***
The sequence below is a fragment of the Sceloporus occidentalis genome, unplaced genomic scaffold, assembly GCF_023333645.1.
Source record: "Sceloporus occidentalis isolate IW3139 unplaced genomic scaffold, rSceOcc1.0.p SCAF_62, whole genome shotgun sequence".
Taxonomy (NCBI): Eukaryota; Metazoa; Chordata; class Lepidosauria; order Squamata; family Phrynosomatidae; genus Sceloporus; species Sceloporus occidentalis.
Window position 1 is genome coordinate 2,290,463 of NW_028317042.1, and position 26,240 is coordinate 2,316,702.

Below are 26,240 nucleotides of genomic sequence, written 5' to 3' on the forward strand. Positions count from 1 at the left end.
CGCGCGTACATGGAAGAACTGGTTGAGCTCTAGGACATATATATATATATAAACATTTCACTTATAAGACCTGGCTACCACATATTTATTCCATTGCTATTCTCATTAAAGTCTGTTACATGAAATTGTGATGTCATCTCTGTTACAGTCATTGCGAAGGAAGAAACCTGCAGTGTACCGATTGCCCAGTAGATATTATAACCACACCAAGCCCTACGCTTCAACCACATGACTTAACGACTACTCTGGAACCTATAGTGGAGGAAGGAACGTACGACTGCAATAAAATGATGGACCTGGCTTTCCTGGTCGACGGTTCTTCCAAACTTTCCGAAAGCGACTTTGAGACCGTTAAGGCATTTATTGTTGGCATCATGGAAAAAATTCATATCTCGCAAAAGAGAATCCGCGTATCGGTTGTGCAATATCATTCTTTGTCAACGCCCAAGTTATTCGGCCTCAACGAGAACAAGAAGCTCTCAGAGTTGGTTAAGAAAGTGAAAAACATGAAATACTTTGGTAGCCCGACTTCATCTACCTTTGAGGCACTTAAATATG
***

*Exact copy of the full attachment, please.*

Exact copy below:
The sequence below is a fragment of the Sceloporus occidentalis genome, unplaced genomic scaffold, assembly GCF_023333645.1.
Source record: "Sceloporus occidentalis isolate IW3139 unplaced genomic scaffold, rSceOcc1.0.p SCAF_62, whole genome shotgun sequence".
Taxonomy (NCBI): Eukaryota; Metazoa; Chordata; class Lepidosauria; order Squamata; family Phrynosomatidae; genus Sceloporus; species Sceloporus occidentalis.
Window position 1 is genome coordinate 2,290,463 of NW_028317042.1, and position 26,240 is coordinate 2,316,702.

Below are 26,240 nucleotides of genomic sequence, written 5' to 3' on the forward strand. Positions count from 1 at the left end.
CGCGCGTACATGGAAGAACTGGTTGAGCTCTAGGACATATATATATATATAAACATTTCACTTATAAGACCTGGCTACCACATATTTATTCCATTGCTATTCTCATTAAAGTCTGTTACATGAAATTGTGATGTCATCTCTGTTACAGTCATTGCGAAGGAAGAAACCTGCAGTGTACCGATTGCCCAGTAGATATTATAACCACACCAAGCCCTACGCTTCAACCACATGACTTAACGACTACTCTGGAACCTATAGTGGAGGAAGGAACGTACGACTGCAATAAAATGATGGACCTGGCTTTCCTGGTCGACGGTTCTTCCAAACTTTCCGAAAGCGACTTTGAGACCGTTAAGGCATTTATTGTTGGCATCATGGAAAAAATTCATATCTCGCAAAAGAGAATCCGCGTATCGGTTGTGCAATATCATTCTTTGTCAACGCCCAAGTTATTCGGCCTCAACGAGAACAAGAAGCTCTCAGAGTTGGTTAAGAAAGTGAAAAACATGAAATACTTTGGTAGCCCGACTTCATCTACCTTTGAGGCACTTAAATATG